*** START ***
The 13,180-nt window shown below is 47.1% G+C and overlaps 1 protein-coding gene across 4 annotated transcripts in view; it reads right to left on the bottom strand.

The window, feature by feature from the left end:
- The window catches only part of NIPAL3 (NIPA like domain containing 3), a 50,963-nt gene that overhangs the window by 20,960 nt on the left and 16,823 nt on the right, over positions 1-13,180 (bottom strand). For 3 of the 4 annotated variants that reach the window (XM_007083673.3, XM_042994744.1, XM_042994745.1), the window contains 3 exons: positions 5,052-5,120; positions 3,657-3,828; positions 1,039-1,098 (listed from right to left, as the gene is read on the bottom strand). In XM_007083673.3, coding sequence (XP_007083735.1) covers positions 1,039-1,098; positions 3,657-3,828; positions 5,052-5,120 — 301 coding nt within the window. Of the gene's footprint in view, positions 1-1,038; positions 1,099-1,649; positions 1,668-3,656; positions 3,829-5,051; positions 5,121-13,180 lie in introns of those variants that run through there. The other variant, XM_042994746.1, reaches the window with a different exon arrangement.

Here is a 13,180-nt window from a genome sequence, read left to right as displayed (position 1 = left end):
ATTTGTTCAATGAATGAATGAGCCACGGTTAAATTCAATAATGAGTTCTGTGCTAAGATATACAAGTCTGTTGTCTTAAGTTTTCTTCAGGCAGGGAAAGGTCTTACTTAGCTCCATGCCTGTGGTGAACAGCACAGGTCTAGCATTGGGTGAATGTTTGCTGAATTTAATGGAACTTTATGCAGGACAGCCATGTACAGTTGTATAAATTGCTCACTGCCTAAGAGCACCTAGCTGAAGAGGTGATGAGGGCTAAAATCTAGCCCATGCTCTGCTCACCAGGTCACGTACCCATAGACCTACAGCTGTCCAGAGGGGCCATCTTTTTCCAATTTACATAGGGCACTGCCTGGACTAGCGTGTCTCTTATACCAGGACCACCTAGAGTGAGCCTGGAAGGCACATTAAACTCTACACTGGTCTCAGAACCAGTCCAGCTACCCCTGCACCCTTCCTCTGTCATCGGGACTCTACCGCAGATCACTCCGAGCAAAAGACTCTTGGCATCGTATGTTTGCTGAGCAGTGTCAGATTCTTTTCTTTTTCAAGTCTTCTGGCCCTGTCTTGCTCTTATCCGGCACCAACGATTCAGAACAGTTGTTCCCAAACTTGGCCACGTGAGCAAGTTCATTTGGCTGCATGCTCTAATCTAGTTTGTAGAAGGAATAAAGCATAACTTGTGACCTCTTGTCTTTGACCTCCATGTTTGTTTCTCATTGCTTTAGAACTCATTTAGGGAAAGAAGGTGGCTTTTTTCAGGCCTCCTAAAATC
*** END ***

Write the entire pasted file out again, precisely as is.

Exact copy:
The 13,180-nt window shown below is 47.1% G+C and overlaps 1 protein-coding gene across 4 annotated transcripts in view; it reads right to left on the bottom strand.

The window, feature by feature from the left end:
- The window catches only part of NIPAL3 (NIPA like domain containing 3), a 50,963-nt gene that overhangs the window by 20,960 nt on the left and 16,823 nt on the right, over positions 1-13,180 (bottom strand). For 3 of the 4 annotated variants that reach the window (XM_007083673.3, XM_042994744.1, XM_042994745.1), the window contains 3 exons: positions 5,052-5,120; positions 3,657-3,828; positions 1,039-1,098 (listed from right to left, as the gene is read on the bottom strand). In XM_007083673.3, coding sequence (XP_007083735.1) covers positions 1,039-1,098; positions 3,657-3,828; positions 5,052-5,120 — 301 coding nt within the window. Of the gene's footprint in view, positions 1-1,038; positions 1,099-1,649; positions 1,668-3,656; positions 3,829-5,051; positions 5,121-13,180 lie in introns of those variants that run through there. The other variant, XM_042994746.1, reaches the window with a different exon arrangement.

Here is a 13,180-nt window from a genome sequence, read left to right as displayed (position 1 = left end):
ATTTGTTCAATGAATGAATGAGCCACGGTTAAATTCAATAATGAGTTCTGTGCTAAGATATACAAGTCTGTTGTCTTAAGTTTTCTTCAGGCAGGGAAAGGTCTTACTTAGCTCCATGCCTGTGGTGAACAGCACAGGTCTAGCATTGGGTGAATGTTTGCTGAATTTAATGGAACTTTATGCAGGACAGCCATGTACAGTTGTATAAATTGCTCACTGCCTAAGAGCACCTAGCTGAAGAGGTGATGAGGGCTAAAATCTAGCCCATGCTCTGCTCACCAGGTCACGTACCCATAGACCTACAGCTGTCCAGAGGGGCCATCTTTTTCCAATTTACATAGGGCACTGCCTGGACTAGCGTGTCTCTTATACCAGGACCACCTAGAGTGAGCCTGGAAGGCACATTAAACTCTACACTGGTCTCAGAACCAGTCCAGCTACCCCTGCACCCTTCCTCTGTCATCGGGACTCTACCGCAGATCACTCCGAGCAAAAGACTCTTGGCATCGTATGTTTGCTGAGCAGTGTCAGATTCTTTTCTTTTTCAAGTCTTCTGGCCCTGTCTTGCTCTTATCCGGCACCAACGATTCAGAACAGTTGTTCCCAAACTTGGCCACGTGAGCAAGTTCATTTGGCTGCATGCTCTAATCTAGTTTGTAGAAGGAATAAAGCATAACTTGTGACCTCTTGTCTTTGACCTCCATGTTTGTTTCTCATTGCTTTAGAACTCATTTAGGGAAAGAAGGTGGCTTTTTTCAGGCCTCCTAAAATC